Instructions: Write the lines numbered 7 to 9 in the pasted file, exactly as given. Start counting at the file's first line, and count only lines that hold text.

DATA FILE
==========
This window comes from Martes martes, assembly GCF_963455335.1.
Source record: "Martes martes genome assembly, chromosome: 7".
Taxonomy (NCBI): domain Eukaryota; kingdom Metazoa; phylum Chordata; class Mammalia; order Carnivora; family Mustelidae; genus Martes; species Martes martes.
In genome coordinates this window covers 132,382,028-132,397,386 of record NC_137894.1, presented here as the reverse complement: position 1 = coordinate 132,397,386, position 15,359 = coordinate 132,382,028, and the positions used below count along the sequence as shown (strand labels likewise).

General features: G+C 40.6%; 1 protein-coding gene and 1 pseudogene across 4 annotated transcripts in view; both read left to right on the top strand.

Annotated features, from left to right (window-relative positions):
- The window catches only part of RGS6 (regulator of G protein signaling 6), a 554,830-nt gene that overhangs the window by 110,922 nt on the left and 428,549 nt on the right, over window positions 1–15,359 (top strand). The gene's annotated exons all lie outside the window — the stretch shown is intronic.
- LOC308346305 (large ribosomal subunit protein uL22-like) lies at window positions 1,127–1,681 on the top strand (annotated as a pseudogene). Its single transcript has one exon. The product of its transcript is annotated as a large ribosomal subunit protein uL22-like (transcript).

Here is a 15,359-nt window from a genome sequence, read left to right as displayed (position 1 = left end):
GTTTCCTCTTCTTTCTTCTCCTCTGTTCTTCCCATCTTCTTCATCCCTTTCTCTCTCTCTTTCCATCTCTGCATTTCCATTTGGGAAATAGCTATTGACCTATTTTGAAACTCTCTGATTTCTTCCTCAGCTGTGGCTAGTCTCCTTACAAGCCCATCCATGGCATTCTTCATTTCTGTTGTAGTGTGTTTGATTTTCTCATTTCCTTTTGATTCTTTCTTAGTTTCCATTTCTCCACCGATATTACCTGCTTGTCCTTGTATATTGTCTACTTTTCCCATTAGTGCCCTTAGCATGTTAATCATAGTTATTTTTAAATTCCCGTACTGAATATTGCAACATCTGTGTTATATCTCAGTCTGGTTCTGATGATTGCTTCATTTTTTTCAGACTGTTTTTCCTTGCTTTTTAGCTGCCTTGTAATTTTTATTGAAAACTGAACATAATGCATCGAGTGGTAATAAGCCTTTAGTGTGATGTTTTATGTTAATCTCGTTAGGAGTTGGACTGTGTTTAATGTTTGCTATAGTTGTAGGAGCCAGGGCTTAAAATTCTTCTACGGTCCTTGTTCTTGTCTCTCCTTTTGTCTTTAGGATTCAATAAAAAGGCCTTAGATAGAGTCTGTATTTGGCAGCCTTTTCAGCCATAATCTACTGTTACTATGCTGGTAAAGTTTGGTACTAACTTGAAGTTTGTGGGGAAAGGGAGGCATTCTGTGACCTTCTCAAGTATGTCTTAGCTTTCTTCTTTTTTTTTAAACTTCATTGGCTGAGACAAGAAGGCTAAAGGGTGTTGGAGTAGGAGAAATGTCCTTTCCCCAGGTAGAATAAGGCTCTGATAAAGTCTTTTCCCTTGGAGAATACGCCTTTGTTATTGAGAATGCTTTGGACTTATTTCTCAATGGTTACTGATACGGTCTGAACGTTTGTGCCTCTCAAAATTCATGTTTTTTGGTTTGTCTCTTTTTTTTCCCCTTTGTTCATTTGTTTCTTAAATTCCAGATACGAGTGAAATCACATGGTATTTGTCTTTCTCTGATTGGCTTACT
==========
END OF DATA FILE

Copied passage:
- The window catches only part of RGS6 (regulator of G protein signaling 6), a 554,830-nt gene that overhangs the window by 110,922 nt on the left and 428,549 nt on the right, over window positions 1–15,359 (top strand). The gene's annotated exons all lie outside the window — the stretch shown is intronic.
- LOC308346305 (large ribosomal subunit protein uL22-like) lies at window positions 1,127–1,681 on the top strand (annotated as a pseudogene). Its single transcript has one exon. The product of its transcript is annotated as a large ribosomal subunit protein uL22-like (transcript).

Here is a 15,359-nt window from a genome sequence, read left to right as displayed (position 1 = left end):